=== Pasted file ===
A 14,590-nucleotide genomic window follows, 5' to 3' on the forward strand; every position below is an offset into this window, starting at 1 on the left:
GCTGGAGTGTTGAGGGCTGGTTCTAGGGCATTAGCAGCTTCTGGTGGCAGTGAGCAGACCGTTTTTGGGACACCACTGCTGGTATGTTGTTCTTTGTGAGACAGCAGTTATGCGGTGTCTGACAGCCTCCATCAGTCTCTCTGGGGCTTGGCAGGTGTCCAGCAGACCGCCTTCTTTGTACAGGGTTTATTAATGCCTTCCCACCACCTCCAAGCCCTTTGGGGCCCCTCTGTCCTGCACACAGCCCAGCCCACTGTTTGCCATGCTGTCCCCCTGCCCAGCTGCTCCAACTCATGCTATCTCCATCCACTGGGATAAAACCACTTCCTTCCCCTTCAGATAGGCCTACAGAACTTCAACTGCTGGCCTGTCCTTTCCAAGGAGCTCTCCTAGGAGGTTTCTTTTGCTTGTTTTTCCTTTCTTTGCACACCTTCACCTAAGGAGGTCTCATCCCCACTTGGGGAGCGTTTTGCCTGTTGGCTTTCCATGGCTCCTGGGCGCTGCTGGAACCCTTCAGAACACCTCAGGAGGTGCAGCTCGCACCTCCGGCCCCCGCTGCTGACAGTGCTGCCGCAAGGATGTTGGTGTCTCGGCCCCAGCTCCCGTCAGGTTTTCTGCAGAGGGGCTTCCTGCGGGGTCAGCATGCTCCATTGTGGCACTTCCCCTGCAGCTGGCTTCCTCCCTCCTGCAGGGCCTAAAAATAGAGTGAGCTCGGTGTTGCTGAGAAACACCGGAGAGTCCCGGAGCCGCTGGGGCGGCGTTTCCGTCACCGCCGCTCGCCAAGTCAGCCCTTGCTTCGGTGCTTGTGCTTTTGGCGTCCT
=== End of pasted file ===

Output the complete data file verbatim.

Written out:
A 14,590-nucleotide genomic window follows, 5' to 3' on the forward strand; every position below is an offset into this window, starting at 1 on the left:
GCTGGAGTGTTGAGGGCTGGTTCTAGGGCATTAGCAGCTTCTGGTGGCAGTGAGCAGACCGTTTTTGGGACACCACTGCTGGTATGTTGTTCTTTGTGAGACAGCAGTTATGCGGTGTCTGACAGCCTCCATCAGTCTCTCTGGGGCTTGGCAGGTGTCCAGCAGACCGCCTTCTTTGTACAGGGTTTATTAATGCCTTCCCACCACCTCCAAGCCCTTTGGGGCCCCTCTGTCCTGCACACAGCCCAGCCCACTGTTTGCCATGCTGTCCCCCTGCCCAGCTGCTCCAACTCATGCTATCTCCATCCACTGGGATAAAACCACTTCCTTCCCCTTCAGATAGGCCTACAGAACTTCAACTGCTGGCCTGTCCTTTCCAAGGAGCTCTCCTAGGAGGTTTCTTTTGCTTGTTTTTCCTTTCTTTGCACACCTTCACCTAAGGAGGTCTCATCCCCACTTGGGGAGCGTTTTGCCTGTTGGCTTTCCATGGCTCCTGGGCGCTGCTGGAACCCTTCAGAACACCTCAGGAGGTGCAGCTCGCACCTCCGGCCCCCGCTGCTGACAGTGCTGCCGCAAGGATGTTGGTGTCTCGGCCCCAGCTCCCGTCAGGTTTTCTGCAGAGGGGCTTCCTGCGGGGTCAGCATGCTCCATTGTGGCACTTCCCCTGCAGCTGGCTTCCTCCCTCCTGCAGGGCCTAAAAATAGAGTGAGCTCGGTGTTGCTGAGAAACACCGGAGAGTCCCGGAGCCGCTGGGGCGGCGTTTCCGTCACCGCCGCTCGCCAAGTCAGCCCTTGCTTCGGTGCTTGTGCTTTTGGCGTCCT